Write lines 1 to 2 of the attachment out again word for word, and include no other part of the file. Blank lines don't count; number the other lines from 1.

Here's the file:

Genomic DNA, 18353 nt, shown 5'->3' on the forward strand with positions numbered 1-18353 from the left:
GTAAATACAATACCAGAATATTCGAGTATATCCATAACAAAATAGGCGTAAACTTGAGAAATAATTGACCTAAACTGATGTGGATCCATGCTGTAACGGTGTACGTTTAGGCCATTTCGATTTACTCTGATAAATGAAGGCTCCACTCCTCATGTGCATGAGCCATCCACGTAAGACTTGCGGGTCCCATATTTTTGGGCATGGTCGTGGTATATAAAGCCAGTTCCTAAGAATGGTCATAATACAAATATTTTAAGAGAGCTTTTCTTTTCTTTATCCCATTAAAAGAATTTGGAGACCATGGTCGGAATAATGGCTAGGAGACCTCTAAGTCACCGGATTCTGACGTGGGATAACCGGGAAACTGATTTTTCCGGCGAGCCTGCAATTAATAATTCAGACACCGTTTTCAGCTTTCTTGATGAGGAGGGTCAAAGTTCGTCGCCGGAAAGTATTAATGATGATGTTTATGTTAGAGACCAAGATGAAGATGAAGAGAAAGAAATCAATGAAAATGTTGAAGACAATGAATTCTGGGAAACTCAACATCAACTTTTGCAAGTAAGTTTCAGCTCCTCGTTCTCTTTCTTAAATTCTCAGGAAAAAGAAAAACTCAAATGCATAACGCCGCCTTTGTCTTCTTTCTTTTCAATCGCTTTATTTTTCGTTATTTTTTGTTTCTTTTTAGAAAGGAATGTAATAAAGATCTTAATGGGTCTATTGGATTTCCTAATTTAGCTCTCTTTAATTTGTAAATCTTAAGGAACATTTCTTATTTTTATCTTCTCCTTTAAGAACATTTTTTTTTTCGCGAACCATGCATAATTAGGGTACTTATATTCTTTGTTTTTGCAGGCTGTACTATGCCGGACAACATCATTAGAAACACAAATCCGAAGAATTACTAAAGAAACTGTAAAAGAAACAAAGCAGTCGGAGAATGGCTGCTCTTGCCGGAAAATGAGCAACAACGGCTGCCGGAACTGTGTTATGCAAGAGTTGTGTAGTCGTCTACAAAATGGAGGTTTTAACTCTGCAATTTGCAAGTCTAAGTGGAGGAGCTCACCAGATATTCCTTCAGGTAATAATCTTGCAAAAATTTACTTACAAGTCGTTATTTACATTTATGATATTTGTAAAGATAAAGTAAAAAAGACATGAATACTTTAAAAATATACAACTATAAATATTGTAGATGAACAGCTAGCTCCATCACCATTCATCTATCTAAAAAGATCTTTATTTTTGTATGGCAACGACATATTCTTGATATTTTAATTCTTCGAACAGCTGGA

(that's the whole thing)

Genomic DNA, 18353 nt, shown 5'->3' on the forward strand with positions numbered 1-18353 from the left:
GTAAATACAATACCAGAATATTCGAGTATATCCATAACAAAATAGGCGTAAACTTGAGAAATAATTGACCTAAACTGATGTGGATCCATGCTGTAACGGTGTACGTTTAGGCCATTTCGATTTACTCTGATAAATGAAGGCTCCACTCCTCATGTGCATGAGCCATCCACGTAAGACTTGCGGGTCCCATATTTTTGGGCATGGTCGTGGTATATAAAGCCAGTTCCTAAGAATGGTCATAATACAAATATTTTAAGAGAGCTTTTCTTTTCTTTATCCCATTAAAAGAATTTGGAGACCATGGTCGGAATAATGGCTAGGAGACCTCTAAGTCACCGGATTCTGACGTGGGATAACCGGGAAACTGATTTTTCCGGCGAGCCTGCAATTAATAATTCAGACACCGTTTTCAGCTTTCTTGATGAGGAGGGTCAAAGTTCGTCGCCGGAAAGTATTAATGATGATGTTTATGTTAGAGACCAAGATGAAGATGAAGAGAAAGAAATCAATGAAAATGTTGAAGACAATGAATTCTGGGAAACTCAACATCAACTTTTGCAAGTAAGTTTCAGCTCCTCGTTCTCTTTCTTAAATTCTCAGGAAAAAGAAAAACTCAAATGCATAACGCCGCCTTTGTCTTCTTTCTTTTCAATCGCTTTATTTTTCGTTATTTTTTGTTTCTTTTTAGAAAGGAATGTAATAAAGATCTTAATGGGTCTATTGGATTTCCTAATTTAGCTCTCTTTAATTTGTAAATCTTAAGGAACATTTCTTATTTTTATCTTCTCCTTTAAGAACATTTTTTTTTTCGCGAACCATGCATAATTAGGGTACTTATATTCTTTGTTTTTGCAGGCTGTACTATGCCGGACAACATCATTAGAAACACAAATCCGAAGAATTACTAAAGAAACTGTAAAAGAAACAAAGCAGTCGGAGAATGGCTGCTCTTGCCGGAAAATGAGCAACAACGGCTGCCGGAACTGTGTTATGCAAGAGTTGTGTAGTCGTCTACAAAATGGAGGTTTTAACTCTGCAATTTGCAAGTCTAAGTGGAGGAGCTCACCAGATATTCCTTCAGGTAATAATCTTGCAAAAATTTACTTACAAGTCGTTATTTACATTTATGATATTTGTAAAGATAAAGTAAAAAAGACATGAATACTTTAAAAATATACAACTATAAATATTGTAGATGAACAGCTAGCTCCATCACCATTCATCTATCTAAAAAGATCTTTATTTTTGTATGGCAACGACATATTCTTGATATTTTAATTCTTCGAACAGCTGGA